Definition: .JPG files; JPEG Format

Definition: .JPG file; JPEG | Glossary entry

*.JPG file; JPEG

The *.jpg file is a strong contender for the best known file format. Of all the images that are published on the Internet today (2017), the *.jpg file is probably the most published. In terms of camera output, it is also the most frequently used. Most consumer cameras output the *.jpg file as the default. If you want to use another format, like RAW files, you usually have to deliberately select that option. Many of the consumer cameras on the market do not even produce RAW files. Instead, the *.jpg file is the format of choice. Why is that?

The *.jpg file format is small

From its popularity today we can assume that the standard has stood the test of time. So, what are the attributes of this format that make it so popular?

Image files are made up of a lot of data. When the *.jpg file standard was drawn up, large files would quickly use up drive space. On the early Internet, large files could take hours to download. Today,  faster Internet speeds, and larger hard drives are available. However, large files are more difficult to handle. So, a standard that reduces the size of the file to a usable and quickly transmitted size is still important.

In the coding of a *.jpg file is an algorithm that allows for the original file size to be reduced without apparent loss of image quality. In effect, the algorithm retains some data and dumps the rest – thus…

  • Data that is used for the visual representation is retained.
  • Background data that might be used in editing the image is dumped.

This type of data reduction in a file format is called a lossy format. Creating file in a lossy format means a file can be significantly smaller than a RAW file. Reductions of 60% are common. Yet, the file will retain a good quality visual effect. Further compression is possible, but it may damage the visual quality.

Problems with the *.jpg file lossy format

The use of a lossy format excludes a lot of manipulation of the image. Editors are most effective when they have all the original data available from the image sensor.

Picture it like this…

  • A dolls house with all the furniture and interior detail will delight the child and allow for a huge number of play scenarios.
  • A RAW file, packed with data, can also be manipulated in a large number of ways.


  • A model house without the interior fittings and detail looks impressive from the outside. But, the poor child gets no joy, or access, to its interior.
  • A *.jpg file contains only the essential, visible image data. The photos look good. However, for the user, there is poor editing flexibility. The interior or background data needed to support image changes is discarded.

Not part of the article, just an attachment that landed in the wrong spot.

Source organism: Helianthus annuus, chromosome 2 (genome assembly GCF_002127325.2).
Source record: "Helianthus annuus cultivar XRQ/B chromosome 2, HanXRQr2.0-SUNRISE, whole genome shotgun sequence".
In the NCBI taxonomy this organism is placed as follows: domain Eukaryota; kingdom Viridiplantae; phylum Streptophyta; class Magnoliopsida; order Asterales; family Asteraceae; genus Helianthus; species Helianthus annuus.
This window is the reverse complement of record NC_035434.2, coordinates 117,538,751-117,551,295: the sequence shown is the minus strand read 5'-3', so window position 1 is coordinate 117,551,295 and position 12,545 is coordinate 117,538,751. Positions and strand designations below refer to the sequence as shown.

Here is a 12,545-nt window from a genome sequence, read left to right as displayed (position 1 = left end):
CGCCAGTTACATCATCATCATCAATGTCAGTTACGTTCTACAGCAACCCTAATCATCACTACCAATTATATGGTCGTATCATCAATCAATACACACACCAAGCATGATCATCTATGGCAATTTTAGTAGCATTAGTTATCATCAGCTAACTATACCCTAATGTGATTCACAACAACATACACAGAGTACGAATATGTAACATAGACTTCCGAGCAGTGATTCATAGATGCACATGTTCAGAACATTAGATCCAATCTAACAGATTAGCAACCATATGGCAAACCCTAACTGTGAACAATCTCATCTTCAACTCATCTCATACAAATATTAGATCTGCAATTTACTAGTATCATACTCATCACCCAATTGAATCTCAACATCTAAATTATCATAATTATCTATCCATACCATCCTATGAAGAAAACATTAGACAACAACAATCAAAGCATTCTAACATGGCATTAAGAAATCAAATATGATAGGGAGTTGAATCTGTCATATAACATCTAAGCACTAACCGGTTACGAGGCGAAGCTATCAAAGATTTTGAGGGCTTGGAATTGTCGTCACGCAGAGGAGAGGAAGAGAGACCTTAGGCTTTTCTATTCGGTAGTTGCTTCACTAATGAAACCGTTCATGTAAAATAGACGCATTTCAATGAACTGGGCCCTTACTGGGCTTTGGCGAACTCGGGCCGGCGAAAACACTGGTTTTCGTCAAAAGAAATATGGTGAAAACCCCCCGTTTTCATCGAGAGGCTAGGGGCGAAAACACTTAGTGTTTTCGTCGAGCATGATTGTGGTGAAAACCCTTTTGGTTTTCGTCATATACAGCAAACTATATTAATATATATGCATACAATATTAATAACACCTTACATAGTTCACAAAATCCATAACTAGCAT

*.jpg popularity

Small file sizes, easy storage and rapid transmission over the Internet made the *.jpg file popular. In general, keen amateurs and experts see the lack of editing ability as an inconvenience. After all, most keen amateurs and experts take the time to use the RAW format. Then later, after editing, they create the *.jpg file for display online. For most other photo users the file format is ideal.

Today, camera users want quick, easy visual results. Hence, the modern revolution in simple, cheap, image-making technology. So, consumer cameras use the *.jpg file. Users get a great image, produced straight-out-of-camera. The ease of use makes the *.jpg file format very attractive. Sales-seeking manufacturers therefore produce equipment and matching file format that make it easy for the user.

The JPEG standard

The Joint Photographic Experts Group (JPEG) is an organisation dedicated to this image coding standard. It is a working group of standards organisations who focus on the *.jpg file format. The JPEG standard (ISO/IEC 10918), created in 1992 (updated 1994) is the format which creates the humble *.jpg file.
The JPEG standard (ISO/IEC 10918-1 | ITU-T Recommendation T.81) is actually a five-part specification. These parts can be broadly defined as…

  1. The core coding technology :: what creates the *.jpg file.
  2. Compliance testing :: This ensures it meets the JPEG standard.
  3. Extensions to the coding standard :: This allows various types of code to meet the standard.
  4. JPEG profiles :: These allow for colour profiles, compression types; metadata tag types; etc.
  5. JPEG File Interchange Format (JFIF) :: Shows how files my be transmitted or modified for transport over the Internet.
The *.jpg file overall

The *.jpg file format has proven both robust and flexible. It has probably been the format behind more pictures than every other image format including printed. People like you are uploading literally billions of images on the Internet every day. The ability for the file to retain both high quality image replication, and low size duplication gives it great advantages. That continues to be the case as hard drives get bigger and storage gets cheaper.

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Damon Guy - Netkonnexion

Damon Guy (Netkonnexion)

Damon is a writer-photographer and editor of this site. He has also run a major website, a computing department and a digital image library. He started out as a trained teacher and now runs training for digital photographers.
See also: Editors ‘Bio’.
By Damon Guy.


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